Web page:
Caption
Robin Meade poses with her new CD, “Count on Me,” in her offices at CNN in downtown Atlanta. MELISSA RUGGIERI / MRUGGIERI@AJC.COM

While all major CNN weekday anchors have moved up to New York over the past 20 years, Meade has stayed put in Atlanta. While there were rumors a few years back that CNN chief Jeff Zucker tried to get Meade to go to New York, she said that is not true.

“I’ve never been asked,” she said. “I don’t feel the need to go to New York. Even though I don’t say it, there is an energy understanding that I’m not coming out of the same 12-block area in Manhattan as the other shows. You want that different sensibility. I understand the person who has to drive to work or is caught in traffic or stuck behind a combine in Middle America. That’s me.”

Meade is also a musician who has recorded two CDs and has performed multiple times at Eddie’s Attic in Decatur. For her, songwriting is a form of “musical journalism.”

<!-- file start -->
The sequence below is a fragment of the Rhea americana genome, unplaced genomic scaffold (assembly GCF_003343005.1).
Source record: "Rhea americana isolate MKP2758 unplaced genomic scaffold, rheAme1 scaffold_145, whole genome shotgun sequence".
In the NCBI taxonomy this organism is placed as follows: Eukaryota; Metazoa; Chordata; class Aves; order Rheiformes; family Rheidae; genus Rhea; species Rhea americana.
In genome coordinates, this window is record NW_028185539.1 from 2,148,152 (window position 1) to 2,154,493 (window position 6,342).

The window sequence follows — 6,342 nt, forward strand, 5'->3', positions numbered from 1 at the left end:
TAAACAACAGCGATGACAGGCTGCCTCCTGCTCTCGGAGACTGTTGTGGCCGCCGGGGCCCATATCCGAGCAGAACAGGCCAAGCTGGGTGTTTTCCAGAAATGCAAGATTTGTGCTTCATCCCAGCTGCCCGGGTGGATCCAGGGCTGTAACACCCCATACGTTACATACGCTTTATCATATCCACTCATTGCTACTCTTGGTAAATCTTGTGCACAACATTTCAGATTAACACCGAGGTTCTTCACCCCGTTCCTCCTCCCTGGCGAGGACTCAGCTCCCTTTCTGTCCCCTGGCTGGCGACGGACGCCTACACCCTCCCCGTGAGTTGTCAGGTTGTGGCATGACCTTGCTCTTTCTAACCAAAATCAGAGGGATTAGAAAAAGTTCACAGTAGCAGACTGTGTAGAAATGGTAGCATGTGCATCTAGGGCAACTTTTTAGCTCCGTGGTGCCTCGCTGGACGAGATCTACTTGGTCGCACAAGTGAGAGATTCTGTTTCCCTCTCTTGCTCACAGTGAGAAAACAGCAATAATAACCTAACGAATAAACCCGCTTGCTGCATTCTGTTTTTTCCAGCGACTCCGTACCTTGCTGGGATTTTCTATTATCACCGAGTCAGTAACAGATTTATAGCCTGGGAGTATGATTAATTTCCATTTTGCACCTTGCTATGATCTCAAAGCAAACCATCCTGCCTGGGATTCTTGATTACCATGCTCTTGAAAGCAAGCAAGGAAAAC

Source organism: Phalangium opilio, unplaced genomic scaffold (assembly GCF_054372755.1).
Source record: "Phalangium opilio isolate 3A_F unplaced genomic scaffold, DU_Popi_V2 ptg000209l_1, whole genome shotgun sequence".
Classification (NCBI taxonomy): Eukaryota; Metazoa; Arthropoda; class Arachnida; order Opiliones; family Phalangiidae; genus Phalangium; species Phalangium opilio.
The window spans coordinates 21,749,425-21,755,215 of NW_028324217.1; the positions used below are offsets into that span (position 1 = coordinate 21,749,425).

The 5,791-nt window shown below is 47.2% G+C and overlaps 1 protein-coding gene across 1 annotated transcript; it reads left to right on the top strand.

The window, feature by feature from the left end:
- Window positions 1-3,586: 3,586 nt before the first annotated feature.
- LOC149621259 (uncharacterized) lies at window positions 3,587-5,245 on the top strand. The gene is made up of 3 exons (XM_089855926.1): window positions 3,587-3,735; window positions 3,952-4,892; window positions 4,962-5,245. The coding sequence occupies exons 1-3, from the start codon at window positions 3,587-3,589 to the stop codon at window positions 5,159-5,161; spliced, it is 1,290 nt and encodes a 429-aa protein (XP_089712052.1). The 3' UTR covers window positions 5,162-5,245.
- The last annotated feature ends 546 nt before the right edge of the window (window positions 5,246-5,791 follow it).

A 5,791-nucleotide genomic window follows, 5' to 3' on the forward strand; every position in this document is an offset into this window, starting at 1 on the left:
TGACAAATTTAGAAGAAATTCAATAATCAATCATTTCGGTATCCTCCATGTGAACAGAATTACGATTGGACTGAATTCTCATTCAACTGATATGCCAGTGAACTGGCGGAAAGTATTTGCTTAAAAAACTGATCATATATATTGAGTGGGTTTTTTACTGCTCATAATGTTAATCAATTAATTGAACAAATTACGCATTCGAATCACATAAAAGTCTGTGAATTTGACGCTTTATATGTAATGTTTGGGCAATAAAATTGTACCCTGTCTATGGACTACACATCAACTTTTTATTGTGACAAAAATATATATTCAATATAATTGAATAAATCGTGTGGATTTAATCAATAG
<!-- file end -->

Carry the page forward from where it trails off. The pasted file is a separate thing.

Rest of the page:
But she said her HLN job was so taxing during the pandemic, she hadn’t been able to get back to her music. She also postponed her annual Christmas shindig this year at Eddie’s Attic.

“It’s such an intimate beautiful space,” she said. “Who knows? It may end up being an Easter show. I look forward to the end of this pandemic.”

Caption
Robin Meade has performed regularly at Eddie's Attic in Decatur. (Melissa Ruggieri / mruggieri@ajc.com)

Credit: Melissa Ruggieri/AJC

Robin Meade has performed regularly at Eddie's Attic in Decatur. (Melissa Ruggieri / mruggieri@ajc.com)
Caption
Robin Meade has performed regularly at Eddie's Attic in Decatur. (Melissa Ruggieri / mruggieri@ajc.com)

Credit: Melissa Ruggieri/AJC

Credit: Melissa Ruggieri/AJC


WHERE TO WATCH

“Morning Express With Robin Meade,” weekdays from 6-11 a.m. on HLN